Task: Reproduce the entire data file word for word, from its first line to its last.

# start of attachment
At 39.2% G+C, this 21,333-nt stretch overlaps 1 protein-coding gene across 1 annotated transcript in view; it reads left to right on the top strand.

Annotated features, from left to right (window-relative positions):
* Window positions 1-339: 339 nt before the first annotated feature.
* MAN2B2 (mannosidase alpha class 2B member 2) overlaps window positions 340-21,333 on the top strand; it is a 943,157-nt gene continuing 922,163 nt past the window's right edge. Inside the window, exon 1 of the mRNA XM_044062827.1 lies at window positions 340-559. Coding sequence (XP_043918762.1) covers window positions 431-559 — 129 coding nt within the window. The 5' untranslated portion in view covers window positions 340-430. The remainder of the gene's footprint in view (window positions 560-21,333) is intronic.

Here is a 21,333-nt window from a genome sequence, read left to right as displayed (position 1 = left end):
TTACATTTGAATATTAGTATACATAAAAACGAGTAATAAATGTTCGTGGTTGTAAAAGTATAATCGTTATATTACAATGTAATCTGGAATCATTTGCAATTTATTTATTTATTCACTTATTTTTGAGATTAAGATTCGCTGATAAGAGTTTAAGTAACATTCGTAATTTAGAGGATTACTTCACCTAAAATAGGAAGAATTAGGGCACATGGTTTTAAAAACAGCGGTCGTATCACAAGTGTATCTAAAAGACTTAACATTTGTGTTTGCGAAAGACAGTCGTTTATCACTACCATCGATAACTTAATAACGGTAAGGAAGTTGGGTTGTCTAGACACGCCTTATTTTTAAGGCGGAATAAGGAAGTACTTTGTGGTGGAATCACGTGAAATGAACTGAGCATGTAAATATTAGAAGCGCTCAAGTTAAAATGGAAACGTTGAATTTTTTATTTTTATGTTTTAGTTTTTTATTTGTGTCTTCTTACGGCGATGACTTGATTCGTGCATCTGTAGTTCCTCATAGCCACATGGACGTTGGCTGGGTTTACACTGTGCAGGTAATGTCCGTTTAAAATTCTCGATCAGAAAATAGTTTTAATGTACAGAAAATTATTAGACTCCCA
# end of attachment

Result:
At 39.2% G+C, this 21,333-nt stretch overlaps 1 protein-coding gene across 1 annotated transcript in view; it reads left to right on the top strand.

Annotated features, from left to right (window-relative positions):
* Window positions 1-339: 339 nt before the first annotated feature.
* MAN2B2 (mannosidase alpha class 2B member 2) overlaps window positions 340-21,333 on the top strand; it is a 943,157-nt gene continuing 922,163 nt past the window's right edge. Inside the window, exon 1 of the mRNA XM_044062827.1 lies at window positions 340-559. Coding sequence (XP_043918762.1) covers window positions 431-559 — 129 coding nt within the window. The 5' untranslated portion in view covers window positions 340-430. The remainder of the gene's footprint in view (window positions 560-21,333) is intronic.

Here is a 21,333-nt window from a genome sequence, read left to right as displayed (position 1 = left end):
TTACATTTGAATATTAGTATACATAAAAACGAGTAATAAATGTTCGTGGTTGTAAAAGTATAATCGTTATATTACAATGTAATCTGGAATCATTTGCAATTTATTTATTTATTCACTTATTTTTGAGATTAAGATTCGCTGATAAGAGTTTAAGTAACATTCGTAATTTAGAGGATTACTTCACCTAAAATAGGAAGAATTAGGGCACATGGTTTTAAAAACAGCGGTCGTATCACAAGTGTATCTAAAAGACTTAACATTTGTGTTTGCGAAAGACAGTCGTTTATCACTACCATCGATAACTTAATAACGGTAAGGAAGTTGGGTTGTCTAGACACGCCTTATTTTTAAGGCGGAATAAGGAAGTACTTTGTGGTGGAATCACGTGAAATGAACTGAGCATGTAAATATTAGAAGCGCTCAAGTTAAAATGGAAACGTTGAATTTTTTATTTTTATGTTTTAGTTTTTTATTTGTGTCTTCTTACGGCGATGACTTGATTCGTGCATCTGTAGTTCCTCATAGCCACATGGACGTTGGCTGGGTTTACACTGTGCAGGTAATGTCCGTTTAAAATTCTCGATCAGAAAATAGTTTTAATGTACAGAAAATTATTAGACTCCCA